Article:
Archives

Advice for Students

The EFC, or Expected Family Contribution, is the number used to calculate the type and amount of financial aid that you are eligible to receive. This doesn’t necessarily matter for scholarship competitions or private awards that are generally granted based on merit rather than economic need.

Continue reading

The Latino community in the United States has enthusiastically received the deferred action program, or more formally titled, the Consideration of Deferred Action for Childhood Arrivals Process that’s been authorized and put into place by the Obama administration.

Continue reading.

September is Life Insurance Awareness Month, which makes it an ideal time to set aside a Saturday or Sunday afternoon to think carefully about your current financial health. Being in good financial health means different things to different people. But almost everyone can agree that it must be based on two important components: First, your lifestyle needs to match your income, and second, you need to have all of the building blocks of a good financial plan in place. These building blocks include saving money on a regular basis, managing debt responsibly, making prudent investments and protecting your family by having the right kinds of insurance, especially life insurance.

As an essential building block of a good financial plan, life insurance is the best way to prepare and protect your family if you were to die prematurely. Some Hispanic families think that having a savings account and living within your means is enough to deal with the shock of an unexpected death. But the cost of a typical funeral can easily run between $6,000 and $10,000. That range also happens to be the median net worth of a Hispanic family. Sadly, this means that a typical Hispanic family would have to spend all of their money just to pay for a funeral.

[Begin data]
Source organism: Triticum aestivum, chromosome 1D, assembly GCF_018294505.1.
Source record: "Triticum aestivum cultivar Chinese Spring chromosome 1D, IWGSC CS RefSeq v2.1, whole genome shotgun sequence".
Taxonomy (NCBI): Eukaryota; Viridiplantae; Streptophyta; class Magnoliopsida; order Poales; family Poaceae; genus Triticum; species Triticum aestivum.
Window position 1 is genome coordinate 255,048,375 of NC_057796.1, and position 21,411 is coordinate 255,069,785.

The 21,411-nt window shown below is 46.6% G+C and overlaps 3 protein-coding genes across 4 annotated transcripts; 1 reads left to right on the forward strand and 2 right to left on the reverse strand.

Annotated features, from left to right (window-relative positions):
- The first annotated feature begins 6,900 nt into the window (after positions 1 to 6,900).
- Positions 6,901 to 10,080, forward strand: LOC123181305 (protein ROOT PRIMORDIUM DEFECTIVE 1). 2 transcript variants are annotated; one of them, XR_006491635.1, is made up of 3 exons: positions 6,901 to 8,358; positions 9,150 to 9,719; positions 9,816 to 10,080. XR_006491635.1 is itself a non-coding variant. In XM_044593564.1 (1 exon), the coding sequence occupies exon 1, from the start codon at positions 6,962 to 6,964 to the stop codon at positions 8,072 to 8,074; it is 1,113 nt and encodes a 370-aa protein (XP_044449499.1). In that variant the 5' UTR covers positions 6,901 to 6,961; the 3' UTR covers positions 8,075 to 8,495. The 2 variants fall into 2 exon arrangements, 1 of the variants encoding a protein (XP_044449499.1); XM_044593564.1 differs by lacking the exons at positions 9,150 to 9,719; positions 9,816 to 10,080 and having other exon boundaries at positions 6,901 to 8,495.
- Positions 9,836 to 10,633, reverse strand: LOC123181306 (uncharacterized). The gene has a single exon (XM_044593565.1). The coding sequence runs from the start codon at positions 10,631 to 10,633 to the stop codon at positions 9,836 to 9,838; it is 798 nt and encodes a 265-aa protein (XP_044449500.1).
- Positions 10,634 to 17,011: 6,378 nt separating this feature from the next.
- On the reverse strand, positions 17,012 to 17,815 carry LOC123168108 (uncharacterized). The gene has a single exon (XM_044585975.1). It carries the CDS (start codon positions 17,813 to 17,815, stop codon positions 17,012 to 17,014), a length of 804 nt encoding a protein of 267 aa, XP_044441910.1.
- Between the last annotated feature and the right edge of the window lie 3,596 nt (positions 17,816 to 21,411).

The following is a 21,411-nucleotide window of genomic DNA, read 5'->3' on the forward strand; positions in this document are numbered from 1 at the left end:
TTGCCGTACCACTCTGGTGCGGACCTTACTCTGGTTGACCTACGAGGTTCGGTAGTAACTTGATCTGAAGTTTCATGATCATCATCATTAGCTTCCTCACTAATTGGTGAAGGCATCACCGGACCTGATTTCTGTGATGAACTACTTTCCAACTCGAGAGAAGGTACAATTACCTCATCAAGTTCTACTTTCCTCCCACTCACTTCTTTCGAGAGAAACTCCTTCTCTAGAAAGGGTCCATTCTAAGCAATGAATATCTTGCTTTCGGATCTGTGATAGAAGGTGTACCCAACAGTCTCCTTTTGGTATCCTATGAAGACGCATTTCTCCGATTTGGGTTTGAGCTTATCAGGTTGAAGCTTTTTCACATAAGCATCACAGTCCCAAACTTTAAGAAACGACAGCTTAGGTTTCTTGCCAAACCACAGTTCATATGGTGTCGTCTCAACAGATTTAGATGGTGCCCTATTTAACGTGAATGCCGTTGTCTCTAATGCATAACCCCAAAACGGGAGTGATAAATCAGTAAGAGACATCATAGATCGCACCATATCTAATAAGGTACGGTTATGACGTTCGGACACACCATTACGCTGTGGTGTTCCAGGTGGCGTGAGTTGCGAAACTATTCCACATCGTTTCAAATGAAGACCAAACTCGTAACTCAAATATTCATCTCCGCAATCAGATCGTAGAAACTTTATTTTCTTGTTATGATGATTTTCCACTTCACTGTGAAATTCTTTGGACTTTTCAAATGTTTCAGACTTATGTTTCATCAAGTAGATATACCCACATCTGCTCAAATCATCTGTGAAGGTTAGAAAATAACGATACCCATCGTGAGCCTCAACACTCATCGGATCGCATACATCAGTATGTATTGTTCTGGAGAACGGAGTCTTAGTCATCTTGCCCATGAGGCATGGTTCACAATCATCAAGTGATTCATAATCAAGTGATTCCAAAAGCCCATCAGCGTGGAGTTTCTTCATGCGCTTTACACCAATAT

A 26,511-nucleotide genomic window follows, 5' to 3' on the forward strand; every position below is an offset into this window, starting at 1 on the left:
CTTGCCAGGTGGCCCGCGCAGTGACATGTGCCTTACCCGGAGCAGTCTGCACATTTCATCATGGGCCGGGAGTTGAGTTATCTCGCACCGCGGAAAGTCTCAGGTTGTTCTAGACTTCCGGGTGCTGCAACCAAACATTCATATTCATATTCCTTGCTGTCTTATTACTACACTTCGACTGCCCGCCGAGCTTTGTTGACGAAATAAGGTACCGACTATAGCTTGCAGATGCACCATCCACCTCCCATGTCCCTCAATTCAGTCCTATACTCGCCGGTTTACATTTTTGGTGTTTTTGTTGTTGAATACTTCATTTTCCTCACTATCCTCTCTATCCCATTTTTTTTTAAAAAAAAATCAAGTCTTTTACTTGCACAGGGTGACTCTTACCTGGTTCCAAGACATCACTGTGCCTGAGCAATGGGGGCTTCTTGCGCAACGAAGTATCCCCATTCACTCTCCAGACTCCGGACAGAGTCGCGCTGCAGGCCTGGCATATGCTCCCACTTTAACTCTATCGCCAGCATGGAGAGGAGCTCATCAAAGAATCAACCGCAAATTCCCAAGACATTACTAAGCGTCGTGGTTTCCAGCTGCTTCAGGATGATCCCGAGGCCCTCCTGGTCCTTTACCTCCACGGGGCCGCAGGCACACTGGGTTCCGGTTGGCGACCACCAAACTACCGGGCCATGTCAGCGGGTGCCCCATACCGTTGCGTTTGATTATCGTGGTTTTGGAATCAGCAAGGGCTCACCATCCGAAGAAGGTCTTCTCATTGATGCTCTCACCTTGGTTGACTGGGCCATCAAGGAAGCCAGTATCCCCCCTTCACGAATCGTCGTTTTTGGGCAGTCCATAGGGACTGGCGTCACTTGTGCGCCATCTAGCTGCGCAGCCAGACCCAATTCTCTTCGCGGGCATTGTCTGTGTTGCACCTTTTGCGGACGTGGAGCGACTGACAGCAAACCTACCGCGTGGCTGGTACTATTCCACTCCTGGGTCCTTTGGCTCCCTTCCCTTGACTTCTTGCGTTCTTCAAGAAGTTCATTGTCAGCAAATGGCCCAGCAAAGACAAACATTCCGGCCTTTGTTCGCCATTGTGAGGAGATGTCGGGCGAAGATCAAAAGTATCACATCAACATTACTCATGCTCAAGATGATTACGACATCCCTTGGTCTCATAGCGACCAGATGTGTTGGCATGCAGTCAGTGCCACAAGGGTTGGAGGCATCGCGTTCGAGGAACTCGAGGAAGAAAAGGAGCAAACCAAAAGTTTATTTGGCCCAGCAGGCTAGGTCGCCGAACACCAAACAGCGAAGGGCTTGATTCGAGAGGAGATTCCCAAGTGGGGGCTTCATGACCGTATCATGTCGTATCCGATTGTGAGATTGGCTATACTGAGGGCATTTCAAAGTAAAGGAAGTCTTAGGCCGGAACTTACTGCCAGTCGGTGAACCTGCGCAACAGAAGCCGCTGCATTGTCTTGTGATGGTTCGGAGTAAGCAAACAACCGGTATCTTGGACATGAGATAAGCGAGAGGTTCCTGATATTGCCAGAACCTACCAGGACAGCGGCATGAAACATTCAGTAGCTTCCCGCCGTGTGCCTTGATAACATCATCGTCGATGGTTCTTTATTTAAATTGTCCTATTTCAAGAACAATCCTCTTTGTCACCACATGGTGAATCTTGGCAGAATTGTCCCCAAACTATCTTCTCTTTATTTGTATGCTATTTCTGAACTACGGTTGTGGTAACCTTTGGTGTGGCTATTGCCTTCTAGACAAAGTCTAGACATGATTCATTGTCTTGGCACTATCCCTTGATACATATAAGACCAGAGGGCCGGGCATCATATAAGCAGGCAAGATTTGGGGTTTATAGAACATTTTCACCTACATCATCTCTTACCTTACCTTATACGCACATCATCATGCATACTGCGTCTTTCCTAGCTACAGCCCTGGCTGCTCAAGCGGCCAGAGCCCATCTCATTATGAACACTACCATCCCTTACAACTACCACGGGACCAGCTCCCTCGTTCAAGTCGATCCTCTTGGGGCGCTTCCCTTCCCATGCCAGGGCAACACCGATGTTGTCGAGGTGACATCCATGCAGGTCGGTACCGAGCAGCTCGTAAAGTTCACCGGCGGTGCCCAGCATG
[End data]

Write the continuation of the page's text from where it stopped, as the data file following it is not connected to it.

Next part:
What happens after the funeral? The average Hispanic family would face severe financial hardship, maybe even have to start again at zero. Just when your family would be dealing with the emotional and psychological scars from your death, they would also need to deal with financial fallout. This unnecessary grief is easily avoidable with the purchase of a good life insurance policy.

When preparing a financial plan for your family, your first priority should be to deal with the worst case scenario – which means the death of one or both parents in the family. Like most people, Hispanics don’t feel comfortable talking about death, especially if it’s their own! But sometimes life just happens – people die unexpectedly every day and avoiding the topic won’t prolong your life. Yes, it’s difficult to think about it and even more so to talk about it, but addressing it and acting upon it is the only way to ensure that your family is protected.

A recent study from the LIFE Foundation and LIMRA indicates that many Hispanics perceive life insurance premiums as expensive; and, given other financial priorities, they choose to spend the money on something else and forgo the purchase of a policy. Other Hispanics have very small policies that pay a modest amount of money upon death, leaving their families with little protection – a situation that can be easily avoided. There are many different types of life insurance policies and most Hispanics could offer sufficient protection to their families for less than they spend on their mobile telephone bill.

During Life Insurance Awareness Month take some time out of your schedule to think about your financial health and make the effort to fix the problems that are within your control. Purchasing a good life insurance policy that will take care of your family’s needs should be the first priority. If you aren’t protecting your family, why wait? Start today by reaching out to an insurance agent or researching life insurance on the Internet at LifeHappens.org or CosasPasan.org.

Like anything that’s worth striving for in life, acquiring college scholarships takes some effort. These days we tend to see college scholarships announcing “free money waiting for you” or that “millions of scholarship dollars go unused every year,” or statements along those lines.

Continue reading.

Archives